"Am I out doin' drugs and stayin' out late every night?" Grace asks. "No. Do I like to have fun? Absolutely. Do I visit some local taverns? Sure."

Yet even with a bit of the party animal mystique, Mark Grace is unquestionably the team leader. He is a team captain. He is often the last one at the ballpark, still working out and practicing after everyone else has gone home. Grace is also conscientious with his approach and advice to young ball players.

"There's a time to be an ass-kicker and there's a time to be a big brother or the father figure," says Grace. "You have to understand the personalities of your teammates. You're gonna get the best out of some guys when you get in their face and challenge them. Then there are some guys if you do that they're gonna crawl right back in their shell."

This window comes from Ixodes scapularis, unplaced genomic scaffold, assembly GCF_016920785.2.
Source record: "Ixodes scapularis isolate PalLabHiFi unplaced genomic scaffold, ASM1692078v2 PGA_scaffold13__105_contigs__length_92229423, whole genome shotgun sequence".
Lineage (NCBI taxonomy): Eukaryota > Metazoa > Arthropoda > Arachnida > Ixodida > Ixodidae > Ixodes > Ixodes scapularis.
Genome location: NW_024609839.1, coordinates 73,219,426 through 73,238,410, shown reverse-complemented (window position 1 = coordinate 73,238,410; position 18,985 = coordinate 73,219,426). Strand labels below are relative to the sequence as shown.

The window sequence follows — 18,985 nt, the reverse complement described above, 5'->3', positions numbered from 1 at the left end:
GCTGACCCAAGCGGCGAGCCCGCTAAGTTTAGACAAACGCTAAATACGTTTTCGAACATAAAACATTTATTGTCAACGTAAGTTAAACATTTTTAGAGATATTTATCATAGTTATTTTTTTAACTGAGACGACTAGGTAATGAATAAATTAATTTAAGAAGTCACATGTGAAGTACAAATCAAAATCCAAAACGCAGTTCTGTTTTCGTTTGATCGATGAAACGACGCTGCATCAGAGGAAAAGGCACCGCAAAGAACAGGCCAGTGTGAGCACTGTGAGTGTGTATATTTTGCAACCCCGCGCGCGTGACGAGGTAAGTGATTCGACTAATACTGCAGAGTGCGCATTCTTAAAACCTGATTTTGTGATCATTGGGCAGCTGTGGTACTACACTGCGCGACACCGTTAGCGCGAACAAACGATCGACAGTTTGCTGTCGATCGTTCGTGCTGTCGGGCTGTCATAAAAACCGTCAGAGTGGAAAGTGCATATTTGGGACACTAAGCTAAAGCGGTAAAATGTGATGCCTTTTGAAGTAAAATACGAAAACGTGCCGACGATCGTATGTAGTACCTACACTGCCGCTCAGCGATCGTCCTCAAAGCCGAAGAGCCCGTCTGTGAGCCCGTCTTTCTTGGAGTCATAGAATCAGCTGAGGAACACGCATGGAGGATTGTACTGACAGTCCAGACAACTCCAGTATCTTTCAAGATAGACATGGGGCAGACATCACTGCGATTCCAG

But more than anything, what makes Mark Grace a timeless ball player are his stats. He puts up solid numbers year in, year out. He is as constant as the game of baseball itself. And this makes him different. He is far more Charlie Hustle than Neon Deion.

Just compare Grace's crapulent entrance into the Cub clubhouse to the arrival of supernova superstar Sammy Sosa. Sammy appears in the locker room shortly after Grace, walking in with verve and gusto. Sammy is pumped, taut, smiling and greeting everyone with the glee of a presidential candidate. The bedraggled lot of baseball beat writers tag behind him, pads and pens in hand, like "Star Trek" conventioneers in the wake of George Takei. A massive, shiny CD player sits at the foot of Sammy's locker as he pops a Montell Jordan disk in, cranks up the soulful, grooving jams and begins to dance.